My kindergartner noticed the lack of holiday hype revolving around Easter, “How come there aren’t any Easter decorations at school?” We had a good discussion about Easter and what it celebrates, one of my better parenting moments. Then he pointed out that we didn’t have any decorations up at our house either.
Ooops. We do have our wooden cross, fashioned from our Christmas tree, but it has been up since January: I think it blends in with the wall by now. I do have some old-fashioned Easter postcards I’ve been meaning to put up, but just haven’t gotten to it.
We don’t even buy the boys news spiffy outfits for Sunday morning, even though going to church on Sunday is really how we choose to celebrate this holiday. You’d think I’d embrace this concrete example of “new life.” But I find myself thinking, “One more thing we’d have to budget for and plan for and buy for.” No grandparents have stepped up to buy cute Easter outfits (not that I expect this either). I think this has never happened because I have all boys. My mom even admitted that she just didn’t think about it being important to them because they aren’t girls, that buying girls a pretty new Easter dress is way more enticing for the checkbook than slacks and a polo shirt. Growing up, my grandmothers would often sew my sister and me new digs, always made from matching patterns in complementary pastels. I do try and iron a button-up-shirt for the boys on Easter morning, attempting to find one with some springy, bright colors involved.
I feel a twinge of guilt when the ads come in the paper marketing all sorts of Easter basket pleasures that could make waking on Easter morn a bit more significant for my children. But I always resist, not really out of any moral conviction, but out of exhaustion. I find myself done with holiday hoopla around this time of year. Plus, if I start, then the expectation will be there, and I’ll be doing Easter baskets for the next 20-plus-years. I even console myself thinking, “Yeah, I’ll do that as a grandma. I’ll be the Easter-basket-grandma, putting them together with love and hand delivering them on the night before Easter.” I kind of think I will. Right?
With Christmas we have all sorts of celebratory events leading up to the 25th. We do an advent calendar, bake cookies, play Christmas music, shop for presents, go to various parties---it is non-stop Christmas fever. Valentines: we pick our cards out, sit around the kitchen table, and write a note to each classmate. Halloween: we discuss our coming costume choices (starting in about March), we go to the costume aisle, pick them out, wear them for a week or so before Halloween, and then continue to live in them even after October 31st has past. But Easter? I fail in creating anticipation.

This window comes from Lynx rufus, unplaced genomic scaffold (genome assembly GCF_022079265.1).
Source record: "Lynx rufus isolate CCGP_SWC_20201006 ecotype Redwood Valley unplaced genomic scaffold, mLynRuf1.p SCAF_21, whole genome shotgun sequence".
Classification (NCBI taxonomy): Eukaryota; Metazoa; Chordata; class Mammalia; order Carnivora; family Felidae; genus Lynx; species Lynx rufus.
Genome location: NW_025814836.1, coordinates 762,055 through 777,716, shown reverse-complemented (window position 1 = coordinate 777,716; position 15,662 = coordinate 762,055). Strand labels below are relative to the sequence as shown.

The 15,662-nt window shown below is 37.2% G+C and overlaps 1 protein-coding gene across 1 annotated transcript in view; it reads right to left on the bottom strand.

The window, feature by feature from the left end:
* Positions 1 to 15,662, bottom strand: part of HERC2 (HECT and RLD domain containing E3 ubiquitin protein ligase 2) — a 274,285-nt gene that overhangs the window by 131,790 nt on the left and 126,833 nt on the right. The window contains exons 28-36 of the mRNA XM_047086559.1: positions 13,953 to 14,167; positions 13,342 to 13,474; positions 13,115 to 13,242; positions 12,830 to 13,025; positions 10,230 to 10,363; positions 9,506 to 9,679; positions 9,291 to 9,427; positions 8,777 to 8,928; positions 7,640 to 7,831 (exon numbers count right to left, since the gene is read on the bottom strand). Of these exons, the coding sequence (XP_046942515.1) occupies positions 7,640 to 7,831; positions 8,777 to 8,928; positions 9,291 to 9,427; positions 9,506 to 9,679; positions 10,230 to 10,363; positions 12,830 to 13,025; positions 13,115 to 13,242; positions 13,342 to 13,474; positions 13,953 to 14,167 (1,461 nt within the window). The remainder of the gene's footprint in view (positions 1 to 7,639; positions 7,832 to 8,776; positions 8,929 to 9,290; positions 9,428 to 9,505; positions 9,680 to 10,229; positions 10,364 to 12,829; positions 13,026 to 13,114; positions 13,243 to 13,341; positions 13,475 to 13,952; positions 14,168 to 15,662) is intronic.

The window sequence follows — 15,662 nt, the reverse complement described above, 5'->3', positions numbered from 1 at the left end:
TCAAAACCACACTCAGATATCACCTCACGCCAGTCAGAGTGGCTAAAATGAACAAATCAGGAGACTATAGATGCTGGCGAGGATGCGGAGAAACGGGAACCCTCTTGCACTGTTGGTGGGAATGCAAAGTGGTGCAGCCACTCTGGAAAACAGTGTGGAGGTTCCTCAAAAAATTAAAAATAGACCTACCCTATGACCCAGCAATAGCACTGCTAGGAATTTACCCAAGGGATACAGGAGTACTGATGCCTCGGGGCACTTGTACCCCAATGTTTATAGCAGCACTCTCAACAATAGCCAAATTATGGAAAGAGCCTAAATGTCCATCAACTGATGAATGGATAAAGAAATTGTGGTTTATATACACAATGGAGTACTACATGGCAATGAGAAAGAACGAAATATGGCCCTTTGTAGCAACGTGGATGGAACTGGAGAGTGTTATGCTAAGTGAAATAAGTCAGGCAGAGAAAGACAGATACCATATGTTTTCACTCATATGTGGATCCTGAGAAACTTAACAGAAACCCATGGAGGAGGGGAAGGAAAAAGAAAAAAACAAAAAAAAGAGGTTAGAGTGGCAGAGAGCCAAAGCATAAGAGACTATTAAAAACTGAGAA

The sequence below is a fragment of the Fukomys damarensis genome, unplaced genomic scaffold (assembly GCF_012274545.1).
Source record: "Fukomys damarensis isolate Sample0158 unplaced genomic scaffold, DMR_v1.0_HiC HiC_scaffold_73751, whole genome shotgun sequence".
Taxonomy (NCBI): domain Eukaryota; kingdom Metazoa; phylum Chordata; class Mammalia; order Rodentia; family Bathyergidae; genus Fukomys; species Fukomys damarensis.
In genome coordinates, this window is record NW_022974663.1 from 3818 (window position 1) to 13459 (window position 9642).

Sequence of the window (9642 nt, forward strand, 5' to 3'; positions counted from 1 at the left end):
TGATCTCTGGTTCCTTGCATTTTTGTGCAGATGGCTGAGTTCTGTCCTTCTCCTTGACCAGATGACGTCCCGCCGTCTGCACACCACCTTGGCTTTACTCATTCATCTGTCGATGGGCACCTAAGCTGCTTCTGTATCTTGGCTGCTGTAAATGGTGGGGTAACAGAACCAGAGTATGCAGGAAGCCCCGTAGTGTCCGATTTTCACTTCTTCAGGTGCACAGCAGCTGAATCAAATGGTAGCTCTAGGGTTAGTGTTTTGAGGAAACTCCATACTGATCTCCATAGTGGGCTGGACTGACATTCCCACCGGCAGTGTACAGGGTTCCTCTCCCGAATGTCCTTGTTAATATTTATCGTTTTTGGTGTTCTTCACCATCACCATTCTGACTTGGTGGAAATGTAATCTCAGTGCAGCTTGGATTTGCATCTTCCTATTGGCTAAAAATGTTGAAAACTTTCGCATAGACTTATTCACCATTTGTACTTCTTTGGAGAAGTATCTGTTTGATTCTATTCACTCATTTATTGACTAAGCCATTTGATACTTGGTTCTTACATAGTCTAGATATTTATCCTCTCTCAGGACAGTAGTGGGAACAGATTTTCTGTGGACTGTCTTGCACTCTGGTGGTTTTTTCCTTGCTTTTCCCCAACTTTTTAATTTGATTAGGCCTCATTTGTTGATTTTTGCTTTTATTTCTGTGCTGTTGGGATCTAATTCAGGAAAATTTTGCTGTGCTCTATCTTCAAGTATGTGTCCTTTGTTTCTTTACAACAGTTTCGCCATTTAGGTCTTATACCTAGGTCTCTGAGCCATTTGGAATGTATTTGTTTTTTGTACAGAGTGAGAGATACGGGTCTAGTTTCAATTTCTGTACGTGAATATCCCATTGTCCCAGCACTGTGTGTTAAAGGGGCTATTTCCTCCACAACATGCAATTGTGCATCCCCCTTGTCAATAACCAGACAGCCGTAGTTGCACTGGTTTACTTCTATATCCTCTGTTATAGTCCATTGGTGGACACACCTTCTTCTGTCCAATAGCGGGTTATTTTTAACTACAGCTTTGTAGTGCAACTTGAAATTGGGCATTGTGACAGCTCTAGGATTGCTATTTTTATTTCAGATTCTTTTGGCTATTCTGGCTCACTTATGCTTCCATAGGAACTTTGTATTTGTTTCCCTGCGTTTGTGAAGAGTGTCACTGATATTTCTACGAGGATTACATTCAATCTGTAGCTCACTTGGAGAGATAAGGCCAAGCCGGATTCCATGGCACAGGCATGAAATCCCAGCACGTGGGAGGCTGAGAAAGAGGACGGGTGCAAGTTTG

The one thing I have put some effort into, the cross made from our Christmas tree, has faded into the clutter of our lives. But wait. Someone still knew it was there.
I was hosting a preschool event at our house. My boys were hyper! Kids were coming. Mommies were here. My oldest was showing off. So, with great exuberance he laid his body across our homemade cross and announced with arms outstretched, “I’m being crucified!” And then he ran around the house screaming at the top of his lungs. I could almost see imaginary blood spouting all over our house, like a bad B-rated movie. The visiting mother’s eyes: wide with shock. Community resolution: stay away from those Schneiter boys.
I found myself apologizing for my son’s brutality. It was embarrassing. I quickly suggested other types of play, “Hey, son, why don’t you show your friends your climbing ladder in your room.” Off they ran. Not one of my better mothering moments.
I guess my oldest hadn’t forgotten about the coming Easter holiday; however I wasn’t totally comfortable with the way he was commemorating it either. Maybe I should just focus on the miraculous bunny that delivers eggs instead. Maybe I should buy Easter baskets full of plastic trinkets and make sure my boys get new handsome shirts for Sunday morning. Maybe instead of a cross I should invest in some bunny decals for the window. Or maybe in the true spirit of Easter, I’m going to release the guilt and forgive myself for not always being the ultimate mother.
(I had major writer's block and just sent this in to The Graphic, but they said I was too slow and couldn't get it in before Easter. Boohoo. So, enjoy.)